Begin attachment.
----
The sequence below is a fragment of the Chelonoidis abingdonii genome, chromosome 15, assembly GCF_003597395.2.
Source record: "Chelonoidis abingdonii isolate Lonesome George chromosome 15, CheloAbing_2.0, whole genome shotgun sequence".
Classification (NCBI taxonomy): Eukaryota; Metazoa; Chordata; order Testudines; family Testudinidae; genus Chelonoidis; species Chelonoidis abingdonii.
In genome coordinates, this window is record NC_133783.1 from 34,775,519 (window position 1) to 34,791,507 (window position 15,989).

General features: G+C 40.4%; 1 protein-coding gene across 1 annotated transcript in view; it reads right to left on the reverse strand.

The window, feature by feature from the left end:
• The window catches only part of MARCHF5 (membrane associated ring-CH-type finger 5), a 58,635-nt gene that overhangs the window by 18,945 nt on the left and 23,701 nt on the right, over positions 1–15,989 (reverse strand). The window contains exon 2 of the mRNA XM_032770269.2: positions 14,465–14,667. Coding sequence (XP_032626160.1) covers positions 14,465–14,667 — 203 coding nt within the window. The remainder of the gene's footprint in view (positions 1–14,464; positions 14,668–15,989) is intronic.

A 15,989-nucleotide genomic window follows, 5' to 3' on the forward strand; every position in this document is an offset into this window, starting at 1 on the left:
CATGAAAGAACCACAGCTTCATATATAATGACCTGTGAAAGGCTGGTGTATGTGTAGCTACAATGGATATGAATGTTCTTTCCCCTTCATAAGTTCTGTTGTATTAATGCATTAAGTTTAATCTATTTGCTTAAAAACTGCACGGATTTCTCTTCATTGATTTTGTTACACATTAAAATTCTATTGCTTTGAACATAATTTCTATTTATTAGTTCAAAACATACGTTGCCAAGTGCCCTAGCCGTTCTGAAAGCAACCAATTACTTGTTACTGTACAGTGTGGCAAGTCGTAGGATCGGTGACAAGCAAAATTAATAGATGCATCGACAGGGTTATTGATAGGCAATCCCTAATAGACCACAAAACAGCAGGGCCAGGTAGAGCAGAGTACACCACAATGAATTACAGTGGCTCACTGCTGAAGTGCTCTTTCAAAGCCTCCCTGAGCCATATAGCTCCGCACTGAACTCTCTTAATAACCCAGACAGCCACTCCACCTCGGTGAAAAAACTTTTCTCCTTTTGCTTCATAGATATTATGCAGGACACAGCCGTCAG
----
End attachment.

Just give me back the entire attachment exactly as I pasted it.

The sequence below is a fragment of the Chelonoidis abingdonii genome, chromosome 15, assembly GCF_003597395.2.
Source record: "Chelonoidis abingdonii isolate Lonesome George chromosome 15, CheloAbing_2.0, whole genome shotgun sequence".
Classification (NCBI taxonomy): Eukaryota; Metazoa; Chordata; order Testudines; family Testudinidae; genus Chelonoidis; species Chelonoidis abingdonii.
In genome coordinates, this window is record NC_133783.1 from 34,775,519 (window position 1) to 34,791,507 (window position 15,989).

General features: G+C 40.4%; 1 protein-coding gene across 1 annotated transcript in view; it reads right to left on the reverse strand.

The window, feature by feature from the left end:
• The window catches only part of MARCHF5 (membrane associated ring-CH-type finger 5), a 58,635-nt gene that overhangs the window by 18,945 nt on the left and 23,701 nt on the right, over positions 1–15,989 (reverse strand). The window contains exon 2 of the mRNA XM_032770269.2: positions 14,465–14,667. Coding sequence (XP_032626160.1) covers positions 14,465–14,667 — 203 coding nt within the window. The remainder of the gene's footprint in view (positions 1–14,464; positions 14,668–15,989) is intronic.

A 15,989-nucleotide genomic window follows, 5' to 3' on the forward strand; every position in this document is an offset into this window, starting at 1 on the left:
CATGAAAGAACCACAGCTTCATATATAATGACCTGTGAAAGGCTGGTGTATGTGTAGCTACAATGGATATGAATGTTCTTTCCCCTTCATAAGTTCTGTTGTATTAATGCATTAAGTTTAATCTATTTGCTTAAAAACTGCACGGATTTCTCTTCATTGATTTTGTTACACATTAAAATTCTATTGCTTTGAACATAATTTCTATTTATTAGTTCAAAACATACGTTGCCAAGTGCCCTAGCCGTTCTGAAAGCAACCAATTACTTGTTACTGTACAGTGTGGCAAGTCGTAGGATCGGTGACAAGCAAAATTAATAGATGCATCGACAGGGTTATTGATAGGCAATCCCTAATAGACCACAAAACAGCAGGGCCAGGTAGAGCAGAGTACACCACAATGAATTACAGTGGCTCACTGCTGAAGTGCTCTTTCAAAGCCTCCCTGAGCCATATAGCTCCGCACTGAACTCTCTTAATAACCCAGACAGCCACTCCACCTCGGTGAAAAAACTTTTCTCCTTTTGCTTCATAGATATTATGCAGGACACAGCCGTCAG